BRISTOL, ENGLAND—According to a report in The Forest of Dean and Wye Valley Review, two men discovered a hoard of Roman bronze artifacts in southwest England. Archaeologist Kurt Adams, Gloucestershire and Avon finds liaison officer, said the hoard dates to the fourth century A.D. and includes items that may have been deliberately broken, including small vessel fittings. A detailed statue of a standing dog with an open mouth was found intact. The “licking dog” may have been connected to a Roman healing temple located on what are now the grounds at Lydney Park, a nearby seventeenth-century country estate, or perhaps another undiscovered temple.

LOST CITY WITH TIES TO ALEXANDER THE GREAT FOUND BY DRONES

With the help of drones, archaeologists discovered a lost city with ties to Alexander the Great, according to the British Museum in London.

Qalatga Darband, an ancient city located in what is now Iraqi Kurdistan, lies along the Darband-I Rania, or a pass at the Zagros Mountains. What’s so significant about this path? Besides being a historic route from Mesopotamia to Iran, Alexander the Great traveled the path more than 2,000 years ago.

Declassified spy satellite images from the 1960s first gave explorers a glance at this city, which had never been deeply explored. In addition to ground surveying, researchers used drones to take images. The team discovered buried buildings after analyzing images taken via drone, according to the British Museum.

Archaeologists are increasingly deploying drones to aid their research. Drones are great alternatives to traditional aerial imaging methods, like airplanes or balloons, because they are often cheaper and allow for almost instant processing of gathered data.

ONCE ISIS RETREATED, TERRIBLE DESTRUCTION HAS BEEN DISCOVERED

Videos released by ISIS showed terrible acts of vandalism -- its members smashing artifacts at Mosul Museum and blowing up parts of the site of the Assyrian capital of Nimrud.

Archaeologists returning to areas recaptured from ISIS have found other ancient sites turned into parking lots, statues smashed and manuscripts disappeared.

But there is good news too - with ISIS having failed to destroy many artifacts, previously undiscovered treasures found amid the ruins, and the first modern explorations of sites it never captured revealing exciting new finds.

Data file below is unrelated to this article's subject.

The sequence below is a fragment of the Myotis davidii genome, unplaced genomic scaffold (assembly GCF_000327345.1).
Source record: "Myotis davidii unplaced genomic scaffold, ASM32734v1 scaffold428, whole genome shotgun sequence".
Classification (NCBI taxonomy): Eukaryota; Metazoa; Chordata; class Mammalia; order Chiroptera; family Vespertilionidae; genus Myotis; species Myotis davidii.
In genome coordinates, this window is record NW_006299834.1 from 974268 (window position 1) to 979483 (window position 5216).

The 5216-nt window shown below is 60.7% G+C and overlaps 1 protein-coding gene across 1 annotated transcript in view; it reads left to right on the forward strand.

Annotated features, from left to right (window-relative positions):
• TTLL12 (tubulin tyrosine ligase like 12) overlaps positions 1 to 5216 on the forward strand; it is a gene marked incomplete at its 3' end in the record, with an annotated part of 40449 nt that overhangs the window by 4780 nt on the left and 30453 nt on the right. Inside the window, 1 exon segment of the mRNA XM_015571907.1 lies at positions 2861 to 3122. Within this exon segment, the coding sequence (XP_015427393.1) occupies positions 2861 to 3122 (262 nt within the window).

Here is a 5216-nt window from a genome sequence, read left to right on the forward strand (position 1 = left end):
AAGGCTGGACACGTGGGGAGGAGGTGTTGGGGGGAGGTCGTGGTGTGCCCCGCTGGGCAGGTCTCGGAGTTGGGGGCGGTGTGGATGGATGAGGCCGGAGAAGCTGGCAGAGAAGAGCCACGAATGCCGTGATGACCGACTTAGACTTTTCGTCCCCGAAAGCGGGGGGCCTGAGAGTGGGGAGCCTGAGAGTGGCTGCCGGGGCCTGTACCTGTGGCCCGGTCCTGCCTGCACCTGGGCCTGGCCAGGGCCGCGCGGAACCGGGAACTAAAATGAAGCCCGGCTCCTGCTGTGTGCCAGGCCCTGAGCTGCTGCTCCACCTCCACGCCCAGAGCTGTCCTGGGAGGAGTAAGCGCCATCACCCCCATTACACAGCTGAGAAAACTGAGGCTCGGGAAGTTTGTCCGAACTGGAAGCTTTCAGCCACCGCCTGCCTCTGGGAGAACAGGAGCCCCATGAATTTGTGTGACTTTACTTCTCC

Magnificent winged bulls which guarded the entrance to the Nergal Gate have been mutilated and Nebi Yunus, the site of a palace, has suffered far greater damage than expected and is in danger of collapse because of tunnelling.

But among all this dreadful news is a glimmer of something positive. At Nebi Yunus, it seems that ISIS was driven out just in time.

Iraqi forces found a network of tunnels, largely following the course of ancient sculptures which lined the palace walls. Tunnels dug by ISIS in an attempt to find antiquities, or serve as communications routes, revealed unseen artifacts. While these tunnels have hugely damaged the archaeology of the mound, ISIS did not have time to loot or destroy these sculptures.

The discoveries in the tunnels - reliefs, sculptures, and cuneiform slabs - are spectacular.
The reliefs are truly exceptional, depicting religious and cultic scenes, priests, and what appears to be a demigoddess or a high-priestess.

About 20 miles south of Mosul is Nimrud, the Assyrian city of Kalhu - a great city between 1350 and 610 BC. Excavations at Nimrud began in the mid-19th Century and continued until 1992, revealing some of the most important monuments of Assyrian art.

Since March 2015 the site has been systematically destroyed by ISIS - with about 80% of it lost.
IS leveled the Ziggurat - a stepped pyramid which was once more than 34m high - with heavy machines, its features now lost or hidden in rubble.

It also destroyed the lamassus - winged bull sculptures - in the nearby Ishtar temple and destroyed the entrance of the Nabu Temple, along with the fish-cloaked statues which flanked it. Bulldozers and explosives were used to destroy the North-West Palace of Ashurnasirpal II, king of Assyria from 883 to 859 BC. ISIS posted a video in April 2015 showing parts of Nimrud being blown up

Iraqi archaeologist Faleh Noman, who undertook British Museum training and has been appointed by the Iraqi government to lead assessment of the sites, found "barbaric" destruction. "The main entrance to the palace leading to the throne room has been completely destroyed and the lamassu demolished. "The wall reliefs and lamassu of the second gateway have also been damaged, with only one large wall relief remaining intact." Inside the palace, he found that sledgehammers have been used to damage reliefs.

Iraqi forces recaptured Nimrud from ISIS in November 2016. Across the Mosul region alone, Iraqi officials believe that at least 66 sites were destroyed. There has also been looting, with many of the tunnels dug by the extremists carved out with the aim of finding antiquities to sell on the black market: heritage turned into weaponry.